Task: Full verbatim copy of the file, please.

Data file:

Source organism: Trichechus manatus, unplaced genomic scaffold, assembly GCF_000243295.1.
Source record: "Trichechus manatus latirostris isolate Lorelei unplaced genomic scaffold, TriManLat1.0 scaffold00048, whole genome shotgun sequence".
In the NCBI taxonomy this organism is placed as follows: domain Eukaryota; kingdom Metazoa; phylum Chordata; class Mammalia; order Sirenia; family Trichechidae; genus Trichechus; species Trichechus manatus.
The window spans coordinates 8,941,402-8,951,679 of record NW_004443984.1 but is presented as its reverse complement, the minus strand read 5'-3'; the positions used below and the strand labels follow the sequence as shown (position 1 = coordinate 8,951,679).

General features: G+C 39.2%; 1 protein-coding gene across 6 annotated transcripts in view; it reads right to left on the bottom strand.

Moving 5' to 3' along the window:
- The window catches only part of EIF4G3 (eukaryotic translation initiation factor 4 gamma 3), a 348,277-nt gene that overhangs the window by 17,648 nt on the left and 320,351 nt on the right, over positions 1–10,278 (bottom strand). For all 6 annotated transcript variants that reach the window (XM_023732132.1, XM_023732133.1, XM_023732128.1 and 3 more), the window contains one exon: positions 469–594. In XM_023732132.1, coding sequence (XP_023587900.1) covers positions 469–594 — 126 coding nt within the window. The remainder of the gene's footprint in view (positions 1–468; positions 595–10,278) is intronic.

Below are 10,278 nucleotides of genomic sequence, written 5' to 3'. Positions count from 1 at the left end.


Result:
Source organism: Trichechus manatus, unplaced genomic scaffold, assembly GCF_000243295.1.
Source record: "Trichechus manatus latirostris isolate Lorelei unplaced genomic scaffold, TriManLat1.0 scaffold00048, whole genome shotgun sequence".
In the NCBI taxonomy this organism is placed as follows: domain Eukaryota; kingdom Metazoa; phylum Chordata; class Mammalia; order Sirenia; family Trichechidae; genus Trichechus; species Trichechus manatus.
The window spans coordinates 8,941,402-8,951,679 of record NW_004443984.1 but is presented as its reverse complement, the minus strand read 5'-3'; the positions used below and the strand labels follow the sequence as shown (position 1 = coordinate 8,951,679).

General features: G+C 39.2%; 1 protein-coding gene across 6 annotated transcripts in view; it reads right to left on the bottom strand.

Moving 5' to 3' along the window:
- The window catches only part of EIF4G3 (eukaryotic translation initiation factor 4 gamma 3), a 348,277-nt gene that overhangs the window by 17,648 nt on the left and 320,351 nt on the right, over positions 1–10,278 (bottom strand). For all 6 annotated transcript variants that reach the window (XM_023732132.1, XM_023732133.1, XM_023732128.1 and 3 more), the window contains one exon: positions 469–594. In XM_023732132.1, coding sequence (XP_023587900.1) covers positions 469–594 — 126 coding nt within the window. The remainder of the gene's footprint in view (positions 1–468; positions 595–10,278) is intronic.

Below are 10,278 nucleotides of genomic sequence, written 5' to 3'. Positions count from 1 at the left end.